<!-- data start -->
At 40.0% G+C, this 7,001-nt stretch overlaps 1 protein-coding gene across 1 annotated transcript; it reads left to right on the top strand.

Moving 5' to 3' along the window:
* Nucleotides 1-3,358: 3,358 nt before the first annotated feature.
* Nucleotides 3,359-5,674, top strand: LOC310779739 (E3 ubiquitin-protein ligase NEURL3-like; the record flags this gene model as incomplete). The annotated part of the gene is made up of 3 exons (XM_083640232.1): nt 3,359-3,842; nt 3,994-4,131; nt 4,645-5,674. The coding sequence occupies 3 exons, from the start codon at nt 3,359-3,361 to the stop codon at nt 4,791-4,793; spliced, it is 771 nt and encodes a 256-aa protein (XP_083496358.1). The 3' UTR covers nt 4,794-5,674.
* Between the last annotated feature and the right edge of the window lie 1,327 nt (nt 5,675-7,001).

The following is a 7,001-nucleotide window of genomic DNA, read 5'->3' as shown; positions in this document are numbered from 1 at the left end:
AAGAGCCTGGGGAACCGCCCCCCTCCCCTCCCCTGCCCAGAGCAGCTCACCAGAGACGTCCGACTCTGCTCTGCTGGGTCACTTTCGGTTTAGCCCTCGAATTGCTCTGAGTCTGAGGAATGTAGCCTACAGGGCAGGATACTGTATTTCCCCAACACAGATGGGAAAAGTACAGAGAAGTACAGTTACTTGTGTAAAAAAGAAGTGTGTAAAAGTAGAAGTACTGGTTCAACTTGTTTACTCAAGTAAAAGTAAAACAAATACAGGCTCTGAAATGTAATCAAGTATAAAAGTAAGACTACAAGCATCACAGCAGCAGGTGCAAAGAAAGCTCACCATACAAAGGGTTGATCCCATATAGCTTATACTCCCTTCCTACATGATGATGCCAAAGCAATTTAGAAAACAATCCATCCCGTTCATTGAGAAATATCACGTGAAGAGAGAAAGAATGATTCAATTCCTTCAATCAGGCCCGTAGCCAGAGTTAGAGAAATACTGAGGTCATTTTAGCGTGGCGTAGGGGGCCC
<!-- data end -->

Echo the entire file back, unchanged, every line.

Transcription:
At 40.0% G+C, this 7,001-nt stretch overlaps 1 protein-coding gene across 1 annotated transcript; it reads left to right on the top strand.

Moving 5' to 3' along the window:
* Nucleotides 1-3,358: 3,358 nt before the first annotated feature.
* Nucleotides 3,359-5,674, top strand: LOC310779739 (E3 ubiquitin-protein ligase NEURL3-like; the record flags this gene model as incomplete). The annotated part of the gene is made up of 3 exons (XM_083640232.1): nt 3,359-3,842; nt 3,994-4,131; nt 4,645-5,674. The coding sequence occupies 3 exons, from the start codon at nt 3,359-3,361 to the stop codon at nt 4,791-4,793; spliced, it is 771 nt and encodes a 256-aa protein (XP_083496358.1). The 3' UTR covers nt 4,794-5,674.
* Between the last annotated feature and the right edge of the window lie 1,327 nt (nt 5,675-7,001).

The following is a 7,001-nucleotide window of genomic DNA, read 5'->3' as shown; positions in this document are numbered from 1 at the left end:
AAGAGCCTGGGGAACCGCCCCCCTCCCCTCCCCTGCCCAGAGCAGCTCACCAGAGACGTCCGACTCTGCTCTGCTGGGTCACTTTCGGTTTAGCCCTCGAATTGCTCTGAGTCTGAGGAATGTAGCCTACAGGGCAGGATACTGTATTTCCCCAACACAGATGGGAAAAGTACAGAGAAGTACAGTTACTTGTGTAAAAAAGAAGTGTGTAAAAGTAGAAGTACTGGTTCAACTTGTTTACTCAAGTAAAAGTAAAACAAATACAGGCTCTGAAATGTAATCAAGTATAAAAGTAAGACTACAAGCATCACAGCAGCAGGTGCAAAGAAAGCTCACCATACAAAGGGTTGATCCCATATAGCTTATACTCCCTTCCTACATGATGATGCCAAAGCAATTTAGAAAACAATCCATCCCGTTCATTGAGAAATATCACGTGAAGAGAGAAAGAATGATTCAATTCCTTCAATCAGGCCCGTAGCCAGAGTTAGAGAAATACTGAGGTCATTTTAGCGTGGCGTAGGGGGCCC